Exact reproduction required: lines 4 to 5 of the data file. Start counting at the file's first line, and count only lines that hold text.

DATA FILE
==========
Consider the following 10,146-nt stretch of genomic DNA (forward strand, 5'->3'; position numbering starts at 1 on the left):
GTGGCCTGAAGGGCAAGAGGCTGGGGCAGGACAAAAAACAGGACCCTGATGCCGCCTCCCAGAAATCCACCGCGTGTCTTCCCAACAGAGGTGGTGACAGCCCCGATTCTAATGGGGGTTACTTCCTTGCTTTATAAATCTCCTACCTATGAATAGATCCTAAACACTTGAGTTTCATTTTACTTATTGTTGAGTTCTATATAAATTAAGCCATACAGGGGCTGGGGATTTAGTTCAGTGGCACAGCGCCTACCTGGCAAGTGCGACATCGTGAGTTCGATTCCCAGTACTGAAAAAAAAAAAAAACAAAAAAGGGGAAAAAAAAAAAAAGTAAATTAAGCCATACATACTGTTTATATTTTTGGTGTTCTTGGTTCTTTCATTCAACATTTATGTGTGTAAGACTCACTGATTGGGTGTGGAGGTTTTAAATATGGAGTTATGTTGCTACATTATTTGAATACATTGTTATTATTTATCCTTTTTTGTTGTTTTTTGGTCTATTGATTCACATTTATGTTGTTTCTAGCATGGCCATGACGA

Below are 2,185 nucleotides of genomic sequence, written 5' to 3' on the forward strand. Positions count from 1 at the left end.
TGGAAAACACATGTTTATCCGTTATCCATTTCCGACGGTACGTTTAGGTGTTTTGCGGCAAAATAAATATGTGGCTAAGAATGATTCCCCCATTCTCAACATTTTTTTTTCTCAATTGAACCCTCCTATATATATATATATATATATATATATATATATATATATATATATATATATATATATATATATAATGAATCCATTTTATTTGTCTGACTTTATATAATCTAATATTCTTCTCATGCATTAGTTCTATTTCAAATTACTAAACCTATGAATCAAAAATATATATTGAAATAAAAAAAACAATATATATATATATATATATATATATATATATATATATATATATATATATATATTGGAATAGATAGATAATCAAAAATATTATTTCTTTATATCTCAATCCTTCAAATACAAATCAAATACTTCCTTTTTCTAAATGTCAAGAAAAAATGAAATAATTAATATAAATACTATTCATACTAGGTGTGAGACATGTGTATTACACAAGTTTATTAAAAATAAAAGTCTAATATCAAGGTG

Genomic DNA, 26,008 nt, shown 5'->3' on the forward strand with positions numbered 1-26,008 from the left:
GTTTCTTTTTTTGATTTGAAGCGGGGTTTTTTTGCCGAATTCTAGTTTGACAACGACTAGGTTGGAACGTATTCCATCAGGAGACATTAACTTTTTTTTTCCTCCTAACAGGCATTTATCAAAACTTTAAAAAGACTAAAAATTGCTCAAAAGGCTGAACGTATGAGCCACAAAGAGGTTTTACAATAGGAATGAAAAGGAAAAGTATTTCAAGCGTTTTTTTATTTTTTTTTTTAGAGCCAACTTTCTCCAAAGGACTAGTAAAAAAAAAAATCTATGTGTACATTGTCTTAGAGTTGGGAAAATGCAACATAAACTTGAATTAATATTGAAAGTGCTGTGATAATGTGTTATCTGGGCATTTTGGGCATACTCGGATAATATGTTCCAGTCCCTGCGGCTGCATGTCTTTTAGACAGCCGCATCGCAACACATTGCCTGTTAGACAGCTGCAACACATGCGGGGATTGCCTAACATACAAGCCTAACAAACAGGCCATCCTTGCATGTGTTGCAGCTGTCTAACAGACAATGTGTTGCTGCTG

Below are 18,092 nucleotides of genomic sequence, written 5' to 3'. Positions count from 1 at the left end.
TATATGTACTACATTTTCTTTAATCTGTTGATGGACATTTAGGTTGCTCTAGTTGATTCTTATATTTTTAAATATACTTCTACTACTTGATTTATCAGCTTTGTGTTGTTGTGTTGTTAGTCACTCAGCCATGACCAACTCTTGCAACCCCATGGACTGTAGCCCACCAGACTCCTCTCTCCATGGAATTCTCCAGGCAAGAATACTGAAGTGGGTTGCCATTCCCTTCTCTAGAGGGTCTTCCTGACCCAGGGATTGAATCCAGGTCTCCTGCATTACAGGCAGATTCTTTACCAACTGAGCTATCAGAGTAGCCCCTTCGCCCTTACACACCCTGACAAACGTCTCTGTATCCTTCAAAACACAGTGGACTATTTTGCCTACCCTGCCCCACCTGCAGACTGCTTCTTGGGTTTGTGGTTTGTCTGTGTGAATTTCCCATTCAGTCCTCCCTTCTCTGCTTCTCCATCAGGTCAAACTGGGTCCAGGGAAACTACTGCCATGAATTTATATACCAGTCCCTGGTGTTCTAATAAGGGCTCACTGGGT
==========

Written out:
TGGAAAACACATGTTTATCCGTTATCCATTTCCGACGGTACGTTTAGGTGTTTTGCGGCAAAATAAATATGTGGCTAAGAATGATTCCCCCATTCTCAACATTTTTTTTTCTCAATTGAACCCTCCTATATATATATATATATATATATATATATATATATATATATATATATATATATATATATATATAATGAATCCATTTTATTTGTCTGACTTTATATAATCTAATATTCTTCTCATGCATTAGTTCTATTTCAAATTACTAAACCTATGAATCAAAAATATATATTGAAATAAAAAAAACAATATATATATATATATATATATATATATATATATATATATATATATATATATATTGGAATAGATAGATAATCAAAAATATTATTTCTTTATATCTCAATCCTTCAAATACAAATCAAATACTTCCTTTTTCTAAATGTCAAGAAAAAATGAAATAATTAATATAAATACTATTCATACTAGGTGTGAGACATGTGTATTACACAAGTTTATTAAAAATAAAAGTCTAATATCAAGGTG

Genomic DNA, 26,008 nt, shown 5'->3' on the forward strand with positions numbered 1-26,008 from the left: